It is all too easy to forget to prepare your relationship for the empty nest.
After all, you are busy focusing on your child leaving the house. You have a lot to do to make that happen. Additionally, you want to spend as much time with your child as you can before they’re gone.
You might think that you can focus on your relationship after your child leaves. While that may be true, the transition will be smoother if you and your partner have prepared together.
Failure to prepare often leads to stress in the empty nest. In contrast, preparing can set the foundation for this to be a wonderful time in your relationship.
1. Discuss Dreams and Expectations
You may have a certain idea of what your relationship will look like after the kids are out of the house. However, have you discussed this idea with your partner? Do you know if they have the same idea?
Take a moment to discuss what you want for your time together.
Discuss such things as:
- What mealtimes will look like
- Going on vacations or trips together
- How much time will be spent at home
- What to do with the kids’ bedrooms
- Activities to do separately or together
Think about the small details of daily life. Also, make big plans for the future. Enjoy dreaming together.
2. Pay Attention to Communication
Take the time to really notice how the two of you communicate.
You may find that your children have been a buffer in many of your conversations. This will change once they are out of the house.
It is worth it to strengthen your communication skills before you have an empty nest. Think about common arguments, and then come up with new solutions for resolving them.
Look at your patterns of communication. See if you have some bad habits that could be worked on. Identify your communication strengths and focus on them.
3. Share Feelings about the Empty Nest
You may each feel differently about the empty nest. One of you may be relieved to have space and freedom. Conversely, the other may fear loneliness about the children leaving.
Remember, you don’t have to have the same feelings to be able to support one another.
Work on having open conversations about your individual experiences. Listen to one another and validate your partner’s feelings. Share your own fears and emotions without blaming your partner.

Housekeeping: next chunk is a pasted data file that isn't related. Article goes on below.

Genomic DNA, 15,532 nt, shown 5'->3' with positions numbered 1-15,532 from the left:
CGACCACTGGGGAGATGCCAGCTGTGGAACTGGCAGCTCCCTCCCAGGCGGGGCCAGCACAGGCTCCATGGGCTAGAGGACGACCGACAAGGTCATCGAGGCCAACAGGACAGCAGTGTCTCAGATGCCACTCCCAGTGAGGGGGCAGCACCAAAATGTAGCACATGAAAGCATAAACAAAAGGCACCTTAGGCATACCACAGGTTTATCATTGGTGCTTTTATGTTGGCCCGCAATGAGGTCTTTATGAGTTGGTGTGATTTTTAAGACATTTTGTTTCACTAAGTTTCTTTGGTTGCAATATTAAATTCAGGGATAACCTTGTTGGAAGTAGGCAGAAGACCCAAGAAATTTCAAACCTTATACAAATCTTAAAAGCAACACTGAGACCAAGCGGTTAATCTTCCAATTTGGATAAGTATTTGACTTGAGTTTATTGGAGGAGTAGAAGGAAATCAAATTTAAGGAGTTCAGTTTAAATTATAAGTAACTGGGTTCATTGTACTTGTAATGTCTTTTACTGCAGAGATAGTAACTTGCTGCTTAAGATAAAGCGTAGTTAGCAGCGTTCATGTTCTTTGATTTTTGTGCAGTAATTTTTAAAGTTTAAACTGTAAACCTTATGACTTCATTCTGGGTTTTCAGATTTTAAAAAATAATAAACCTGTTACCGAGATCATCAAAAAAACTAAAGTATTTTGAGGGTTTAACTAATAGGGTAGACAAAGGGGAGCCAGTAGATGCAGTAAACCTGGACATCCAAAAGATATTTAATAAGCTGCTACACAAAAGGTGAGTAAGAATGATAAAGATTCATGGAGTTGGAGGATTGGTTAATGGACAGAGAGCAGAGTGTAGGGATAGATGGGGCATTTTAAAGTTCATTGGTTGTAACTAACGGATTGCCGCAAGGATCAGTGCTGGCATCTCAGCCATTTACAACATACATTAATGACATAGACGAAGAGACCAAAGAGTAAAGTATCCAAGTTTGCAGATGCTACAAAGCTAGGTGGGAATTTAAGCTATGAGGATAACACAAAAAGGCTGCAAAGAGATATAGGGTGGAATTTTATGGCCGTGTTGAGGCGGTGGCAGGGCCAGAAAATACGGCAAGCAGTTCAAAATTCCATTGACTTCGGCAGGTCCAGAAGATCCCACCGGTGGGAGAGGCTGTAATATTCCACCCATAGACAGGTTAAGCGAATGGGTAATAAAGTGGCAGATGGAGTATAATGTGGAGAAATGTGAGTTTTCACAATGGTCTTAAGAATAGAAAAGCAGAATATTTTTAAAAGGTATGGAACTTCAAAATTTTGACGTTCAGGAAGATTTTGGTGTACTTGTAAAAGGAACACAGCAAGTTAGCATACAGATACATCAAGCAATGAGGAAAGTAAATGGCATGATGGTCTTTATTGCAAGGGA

Prepare your relationship for the empty nest by supporting one another in this unique experience.
4. Start Something New Together
It is helpful to have routines during any period of transition. The empty nest is a big transition. Therefore, it is helpful if you have established new routines before the children have even left the house.
Keep in mind, your activity should be:
- A daily or weekly routine
- Something you and your spouse do together
- New, you’ve never done together before
- Something you do without the children
- Enjoyable for both of you
You might start taking a weekly dance class together. Alternatively, you could join other couples for happy hour. Another option would be to sit in the park and read together.
No matter what you choose, find an activity that excites both of you.
5. Build Outside Interests
One thing that you don’t want to happen is for your relationship to become your entire life.
Yes, the empty nest is a great time to focus on your relationship. However, you can’t focus on it to the exclusion of everything else.
Make sure that you also take this time to build up your friendships, activities, and community involvement.
If you have spent a lot of time focusing on your children, you might need help to prepare your relationship for the empty nest.
Please visit my couples counseling page to learn more about how I can help prepare your relationship for the transition into the empty nest stage.